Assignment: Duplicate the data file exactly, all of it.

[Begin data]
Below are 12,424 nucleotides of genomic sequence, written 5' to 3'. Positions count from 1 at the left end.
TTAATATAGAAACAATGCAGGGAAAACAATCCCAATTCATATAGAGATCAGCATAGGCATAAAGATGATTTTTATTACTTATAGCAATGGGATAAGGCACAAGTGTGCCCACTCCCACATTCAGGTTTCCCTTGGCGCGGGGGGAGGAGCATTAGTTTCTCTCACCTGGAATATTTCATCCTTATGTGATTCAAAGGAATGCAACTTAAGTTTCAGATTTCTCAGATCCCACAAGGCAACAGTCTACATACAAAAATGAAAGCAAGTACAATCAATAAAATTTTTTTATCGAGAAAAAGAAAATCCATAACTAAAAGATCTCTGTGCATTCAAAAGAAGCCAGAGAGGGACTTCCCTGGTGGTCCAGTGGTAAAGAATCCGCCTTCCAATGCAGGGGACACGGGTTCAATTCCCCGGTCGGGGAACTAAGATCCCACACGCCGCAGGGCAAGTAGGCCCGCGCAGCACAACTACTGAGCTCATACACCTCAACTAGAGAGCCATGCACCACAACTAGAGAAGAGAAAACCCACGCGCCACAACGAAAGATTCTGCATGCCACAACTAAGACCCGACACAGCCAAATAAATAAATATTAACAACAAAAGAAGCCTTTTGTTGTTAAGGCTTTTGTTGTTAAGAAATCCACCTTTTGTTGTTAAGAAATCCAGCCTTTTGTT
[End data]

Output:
Below are 12,424 nucleotides of genomic sequence, written 5' to 3'. Positions count from 1 at the left end.
TTAATATAGAAACAATGCAGGGAAAACAATCCCAATTCATATAGAGATCAGCATAGGCATAAAGATGATTTTTATTACTTATAGCAATGGGATAAGGCACAAGTGTGCCCACTCCCACATTCAGGTTTCCCTTGGCGCGGGGGGAGGAGCATTAGTTTCTCTCACCTGGAATATTTCATCCTTATGTGATTCAAAGGAATGCAACTTAAGTTTCAGATTTCTCAGATCCCACAAGGCAACAGTCTACATACAAAAATGAAAGCAAGTACAATCAATAAAATTTTTTTATCGAGAAAAAGAAAATCCATAACTAAAAGATCTCTGTGCATTCAAAAGAAGCCAGAGAGGGACTTCCCTGGTGGTCCAGTGGTAAAGAATCCGCCTTCCAATGCAGGGGACACGGGTTCAATTCCCCGGTCGGGGAACTAAGATCCCACACGCCGCAGGGCAAGTAGGCCCGCGCAGCACAACTACTGAGCTCATACACCTCAACTAGAGAGCCATGCACCACAACTAGAGAAGAGAAAACCCACGCGCCACAACGAAAGATTCTGCATGCCACAACTAAGACCCGACACAGCCAAATAAATAAATATTAACAACAAAAGAAGCCTTTTGTTGTTAAGGCTTTTGTTGTTAAGAAATCCACCTTTTGTTGTTAAGAAATCCAGCCTTTTGTT